Charcoal is one of the oldest drawing materials, with examples dating back 28,000 years. Thanks to its immediacy and versatility, the appeal of charcoal has endured. Charcoal is made by burning wood or other organic materials in a low-oxygen environment. This process produces a soft material which yields a deep black mark. Nitram Liquid Charcoal combines extra-fine powdered Nitram charcoal with gum arabic to make a water-based paint.
Before putting brush to paper, we put together a list of qualities of dry charcoal:
• Sensitive and interactive; it is great for bold, expressive drawing as well as delicate studies.
• It is easily manipulated and blended on the page, but it requires a fixative to stabilise it.
• It’s possible to achieve a wide range of tonal values with it.
We wondered: to what extent does Nitram’s Liquid Charcoal share these attributes, and what other possibilities does it offer?
Using Liquid Charcoal
For the first application I squeezed the paint onto a large sheet of cold-pressed watercolour paper, loaded a squirrel mop with water and brushed out the paint. The first thing I noticed was the range of tones that were created within one continuous brush stroke. At its darkest points it was warm velvety black and at its lightest points a smokey, light grey. The deepest tone, where the paint was only minimally diluted, was as dark as a hard willow charcoal mark.
It compares well with dry charcoal for the range of tones it can achieve, clearly lending itself to dramatic contrasts of light and dark which are so characteristic of charcoal drawings. However, I did notice that the paint is slightly warmer in tone than the willow charcoal and powdered charcoal I compared it to.
Working with its textural properties
Liquid Charcoal dried quickly to a matt finish with areas of varying texture and granulation. In watercolour and other mediums where a lot of water is used, granulation is an effect that occurs in when the pigment particles settle unevenly. As a general rule, pigments with smaller particles tend to cover the surface more evenly, whereas large or irregular pigment particles will gather in certain areas more than others. Powdered Nitram Charcoal has a particle size of 100 microns, which is large compared to other pigment particles which generally range from 50 – 0.05 microns. This gives Liquid Charcoal a textural graininess; an effect that can be enhanced by using rough paper and more water.
Workable wet or dry?
Gum arabic is a re-soluble medium, so even when Liquid Charcoal is dry it can be reactivated with water. Nitram claim that the paint is also workable ‘wet or dry’, suggesting that the dry paint can be moved without the use of water. One of dry charcoal’s most characteristic properties is how fragile it is on the surface. This instability leaves the marks workable, allowing for corrections with an eraser or for it to be blended out with a finger. In contrast, the binder in Liquid Charcoal stabilises it in areas where the paint is darker and less dilute. These areas were relatively difficult to erase with a putty rubber and did not blend out when rubbed with a finger. However, in lighter areas where the paint was diluted and the binder was less strong, the paint could be smudged with a finger and easily erased with a putty rubber. For this reason, I would recommend using a fixative on finished work. I contacted Nitram to ask what fixative they would suggest, and they advised a general purpose fixative such as Lascaux Fixative Spray.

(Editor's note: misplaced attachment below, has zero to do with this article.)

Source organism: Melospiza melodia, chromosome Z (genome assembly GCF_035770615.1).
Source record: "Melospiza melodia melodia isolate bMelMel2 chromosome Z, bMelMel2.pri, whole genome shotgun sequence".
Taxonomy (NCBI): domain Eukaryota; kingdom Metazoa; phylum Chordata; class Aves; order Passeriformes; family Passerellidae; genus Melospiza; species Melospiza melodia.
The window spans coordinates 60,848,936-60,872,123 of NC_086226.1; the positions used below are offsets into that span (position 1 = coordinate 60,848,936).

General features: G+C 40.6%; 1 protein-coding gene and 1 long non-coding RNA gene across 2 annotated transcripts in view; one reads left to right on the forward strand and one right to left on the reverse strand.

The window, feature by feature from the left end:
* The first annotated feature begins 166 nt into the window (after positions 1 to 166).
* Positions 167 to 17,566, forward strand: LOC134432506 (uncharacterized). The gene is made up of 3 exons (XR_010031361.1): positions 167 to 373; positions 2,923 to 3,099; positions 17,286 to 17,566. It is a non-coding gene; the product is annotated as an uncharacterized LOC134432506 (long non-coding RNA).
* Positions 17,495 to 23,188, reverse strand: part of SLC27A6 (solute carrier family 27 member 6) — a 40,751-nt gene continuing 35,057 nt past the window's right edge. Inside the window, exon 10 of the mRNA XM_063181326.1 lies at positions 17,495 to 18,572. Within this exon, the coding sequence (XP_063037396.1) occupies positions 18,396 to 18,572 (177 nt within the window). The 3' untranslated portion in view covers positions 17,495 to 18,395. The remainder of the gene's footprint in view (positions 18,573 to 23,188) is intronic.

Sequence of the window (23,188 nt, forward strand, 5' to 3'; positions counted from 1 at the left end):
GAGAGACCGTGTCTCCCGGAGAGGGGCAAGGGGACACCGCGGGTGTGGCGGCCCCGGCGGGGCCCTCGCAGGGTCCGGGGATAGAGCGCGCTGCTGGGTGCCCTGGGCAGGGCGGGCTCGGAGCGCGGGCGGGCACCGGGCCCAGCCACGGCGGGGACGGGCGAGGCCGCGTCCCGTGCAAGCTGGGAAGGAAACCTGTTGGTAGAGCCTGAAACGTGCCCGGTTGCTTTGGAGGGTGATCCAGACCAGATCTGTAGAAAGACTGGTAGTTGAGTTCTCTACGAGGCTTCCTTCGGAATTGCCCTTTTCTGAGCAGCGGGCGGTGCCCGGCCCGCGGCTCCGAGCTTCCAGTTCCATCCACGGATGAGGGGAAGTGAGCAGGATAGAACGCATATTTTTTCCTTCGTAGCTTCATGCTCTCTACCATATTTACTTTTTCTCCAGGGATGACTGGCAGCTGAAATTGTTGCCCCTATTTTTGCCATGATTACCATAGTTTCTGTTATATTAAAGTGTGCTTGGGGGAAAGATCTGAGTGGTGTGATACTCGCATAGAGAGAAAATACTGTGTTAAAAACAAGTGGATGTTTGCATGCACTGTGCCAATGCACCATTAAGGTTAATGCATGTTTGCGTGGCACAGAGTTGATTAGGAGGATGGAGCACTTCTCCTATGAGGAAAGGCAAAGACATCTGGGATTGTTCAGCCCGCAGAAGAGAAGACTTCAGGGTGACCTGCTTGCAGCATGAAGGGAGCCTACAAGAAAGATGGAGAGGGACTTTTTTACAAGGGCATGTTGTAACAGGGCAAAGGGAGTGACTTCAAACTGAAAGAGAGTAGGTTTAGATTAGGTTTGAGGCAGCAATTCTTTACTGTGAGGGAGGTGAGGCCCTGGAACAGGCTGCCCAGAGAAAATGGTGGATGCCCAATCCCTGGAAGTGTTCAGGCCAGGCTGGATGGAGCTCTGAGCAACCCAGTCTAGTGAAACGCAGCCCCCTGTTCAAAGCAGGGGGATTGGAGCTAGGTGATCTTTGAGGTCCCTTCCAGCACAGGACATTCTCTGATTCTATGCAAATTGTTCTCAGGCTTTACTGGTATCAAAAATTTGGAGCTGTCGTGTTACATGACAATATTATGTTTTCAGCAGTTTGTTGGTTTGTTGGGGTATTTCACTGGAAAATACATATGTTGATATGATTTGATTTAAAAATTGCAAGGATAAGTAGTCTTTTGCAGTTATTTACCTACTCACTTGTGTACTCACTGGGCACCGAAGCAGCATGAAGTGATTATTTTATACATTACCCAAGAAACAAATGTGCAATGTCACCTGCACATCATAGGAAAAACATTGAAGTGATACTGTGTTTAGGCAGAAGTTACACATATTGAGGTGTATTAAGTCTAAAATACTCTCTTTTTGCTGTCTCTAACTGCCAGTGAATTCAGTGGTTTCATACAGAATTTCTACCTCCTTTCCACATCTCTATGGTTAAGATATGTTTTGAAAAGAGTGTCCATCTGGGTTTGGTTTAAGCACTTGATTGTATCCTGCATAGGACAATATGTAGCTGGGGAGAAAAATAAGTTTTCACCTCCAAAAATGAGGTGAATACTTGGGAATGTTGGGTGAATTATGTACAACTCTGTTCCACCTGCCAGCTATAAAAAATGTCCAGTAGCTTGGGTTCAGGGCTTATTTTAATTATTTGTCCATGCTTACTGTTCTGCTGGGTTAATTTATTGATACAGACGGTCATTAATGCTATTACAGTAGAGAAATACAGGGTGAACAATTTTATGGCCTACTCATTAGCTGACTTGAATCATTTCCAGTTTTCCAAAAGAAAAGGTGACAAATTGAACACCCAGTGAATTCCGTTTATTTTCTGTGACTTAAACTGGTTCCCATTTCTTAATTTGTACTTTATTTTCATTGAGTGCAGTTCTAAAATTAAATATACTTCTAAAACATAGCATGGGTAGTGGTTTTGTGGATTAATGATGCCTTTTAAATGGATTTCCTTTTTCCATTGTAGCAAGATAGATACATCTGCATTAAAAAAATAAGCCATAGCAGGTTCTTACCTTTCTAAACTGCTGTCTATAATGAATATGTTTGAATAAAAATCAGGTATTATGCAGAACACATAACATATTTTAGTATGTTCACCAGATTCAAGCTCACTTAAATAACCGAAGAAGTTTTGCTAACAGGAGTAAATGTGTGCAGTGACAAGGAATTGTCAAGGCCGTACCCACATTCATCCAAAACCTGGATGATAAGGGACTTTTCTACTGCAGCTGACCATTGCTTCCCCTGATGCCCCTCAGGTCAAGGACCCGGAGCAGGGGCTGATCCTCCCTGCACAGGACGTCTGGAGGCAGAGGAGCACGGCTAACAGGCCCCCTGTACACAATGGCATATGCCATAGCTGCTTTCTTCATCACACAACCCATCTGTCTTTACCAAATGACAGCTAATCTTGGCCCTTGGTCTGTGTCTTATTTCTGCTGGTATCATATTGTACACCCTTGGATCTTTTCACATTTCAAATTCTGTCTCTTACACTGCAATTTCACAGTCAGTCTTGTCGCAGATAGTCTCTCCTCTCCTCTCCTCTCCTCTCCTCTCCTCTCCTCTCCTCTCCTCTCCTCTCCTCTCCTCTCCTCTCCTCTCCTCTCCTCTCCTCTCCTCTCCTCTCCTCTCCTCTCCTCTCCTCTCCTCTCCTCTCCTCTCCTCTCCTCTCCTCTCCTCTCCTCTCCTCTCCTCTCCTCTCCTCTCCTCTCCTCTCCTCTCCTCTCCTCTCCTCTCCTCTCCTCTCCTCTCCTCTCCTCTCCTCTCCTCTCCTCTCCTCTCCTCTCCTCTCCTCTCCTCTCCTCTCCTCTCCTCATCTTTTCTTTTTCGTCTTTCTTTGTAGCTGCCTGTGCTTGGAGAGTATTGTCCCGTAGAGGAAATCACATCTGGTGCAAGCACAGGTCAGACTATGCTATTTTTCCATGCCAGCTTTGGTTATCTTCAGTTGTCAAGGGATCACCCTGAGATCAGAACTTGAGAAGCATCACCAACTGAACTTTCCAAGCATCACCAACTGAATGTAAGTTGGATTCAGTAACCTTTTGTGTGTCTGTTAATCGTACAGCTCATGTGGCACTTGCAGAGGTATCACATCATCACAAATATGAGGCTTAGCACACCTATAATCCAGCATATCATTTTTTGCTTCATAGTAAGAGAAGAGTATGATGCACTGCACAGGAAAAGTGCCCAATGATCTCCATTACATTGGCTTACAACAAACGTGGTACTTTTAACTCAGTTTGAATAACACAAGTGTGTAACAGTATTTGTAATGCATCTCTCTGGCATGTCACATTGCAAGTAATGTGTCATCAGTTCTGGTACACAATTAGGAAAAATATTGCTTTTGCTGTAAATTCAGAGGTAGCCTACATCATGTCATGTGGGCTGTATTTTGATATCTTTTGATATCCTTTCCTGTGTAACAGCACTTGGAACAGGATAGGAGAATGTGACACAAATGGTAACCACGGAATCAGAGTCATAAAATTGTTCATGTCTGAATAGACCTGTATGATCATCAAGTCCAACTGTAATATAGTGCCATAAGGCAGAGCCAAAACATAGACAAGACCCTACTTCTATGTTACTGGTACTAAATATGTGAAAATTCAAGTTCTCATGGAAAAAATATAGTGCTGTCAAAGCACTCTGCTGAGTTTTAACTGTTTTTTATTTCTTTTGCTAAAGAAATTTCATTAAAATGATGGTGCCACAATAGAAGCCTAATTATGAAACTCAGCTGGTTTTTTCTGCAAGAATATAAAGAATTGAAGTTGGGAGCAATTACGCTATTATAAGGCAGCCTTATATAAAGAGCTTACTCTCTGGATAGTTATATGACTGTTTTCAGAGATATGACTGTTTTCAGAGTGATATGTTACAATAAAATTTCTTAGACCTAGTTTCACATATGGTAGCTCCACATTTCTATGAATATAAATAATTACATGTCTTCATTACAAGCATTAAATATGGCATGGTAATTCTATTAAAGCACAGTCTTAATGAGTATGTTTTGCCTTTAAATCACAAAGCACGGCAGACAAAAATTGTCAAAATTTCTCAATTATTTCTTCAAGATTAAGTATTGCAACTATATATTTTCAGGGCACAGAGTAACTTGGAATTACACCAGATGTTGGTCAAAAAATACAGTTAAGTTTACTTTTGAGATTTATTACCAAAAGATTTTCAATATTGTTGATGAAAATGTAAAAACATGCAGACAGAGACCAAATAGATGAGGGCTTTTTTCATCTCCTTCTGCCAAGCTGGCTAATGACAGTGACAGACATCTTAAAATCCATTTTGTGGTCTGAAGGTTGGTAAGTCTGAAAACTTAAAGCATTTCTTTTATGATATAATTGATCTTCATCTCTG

How is it different to black watercolour paint?
Although Nitram describe Liquid Charcoal as having the consistency of an oil paint when it is, in every practical sense, a watercolour paint. The difference between Liquid Charcoal and black watercolour paint lies in the pigment. Powdered charcoal isn’t commonly used as a pigment in watercolours because of it’s large pigment particle size. Lamp black or ivory black are considered better choices- they have finer pigment particles and produce smoother washes. Liquid Charcoal’s granular texture sets it apart from other black watercolours. It can be used as a special effects paint, either on it’s own, or mixed with colour to create muted shades with highly granulating properties.
Gum arabic based paints require a porous support, and if the ground is not absorbent enough the paint will become brittle and unstable. Watercolour paper is prepared specifically for the ideal absorption for watercolour, so it makes a great surface for Liquid Charcoal as well. If you wish to use a panel or a canvas, the surface will need to be prepared appropriately with a watercolour ground, which are acrylic-based yet formulated to be porous enough for watercolour.
Nitram Liquid Charcoal is an innovative approach to a long-established medium, allowing artists to explore the place where painting and drawing meet. The gum arabic vehicle gives the charcoal different properties, allowing it to be used as a paint as well as a drawing material. You can also use it to create textural effects within watercolour paintings, either for monochrome studies or for describing a dramatic sky. For artists who draw, it can be used to vary the quality of your mark-making within dry charcoal drawings, or for covering large areas; the size of the mark is as big as your largest brush.